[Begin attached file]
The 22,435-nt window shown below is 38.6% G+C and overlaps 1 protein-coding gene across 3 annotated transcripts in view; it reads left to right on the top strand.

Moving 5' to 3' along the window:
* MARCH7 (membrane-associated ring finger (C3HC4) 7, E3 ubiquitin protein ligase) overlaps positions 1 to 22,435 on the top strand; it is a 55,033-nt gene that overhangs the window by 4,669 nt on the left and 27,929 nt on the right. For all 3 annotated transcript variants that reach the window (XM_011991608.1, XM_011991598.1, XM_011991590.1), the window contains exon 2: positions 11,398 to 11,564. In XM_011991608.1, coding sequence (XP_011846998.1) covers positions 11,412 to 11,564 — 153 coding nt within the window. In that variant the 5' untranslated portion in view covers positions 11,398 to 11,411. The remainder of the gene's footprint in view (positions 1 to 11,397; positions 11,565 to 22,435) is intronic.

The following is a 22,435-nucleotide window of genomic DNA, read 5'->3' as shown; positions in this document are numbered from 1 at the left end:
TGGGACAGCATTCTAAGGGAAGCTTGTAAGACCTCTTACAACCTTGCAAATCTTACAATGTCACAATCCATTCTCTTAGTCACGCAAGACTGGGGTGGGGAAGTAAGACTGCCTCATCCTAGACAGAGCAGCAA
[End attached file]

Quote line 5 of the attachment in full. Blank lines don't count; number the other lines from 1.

TGGGACAGCATTCTAAGGGAAGCTTGTAAGACCTCTTACAACCTTGCAAATCTTACAATGTCACAATCCATTCTCTTAGTCACGCAAGACTGGGGTGGGGAAGTAAGACTGCCTCATCCTAGACAGAGCAGCAA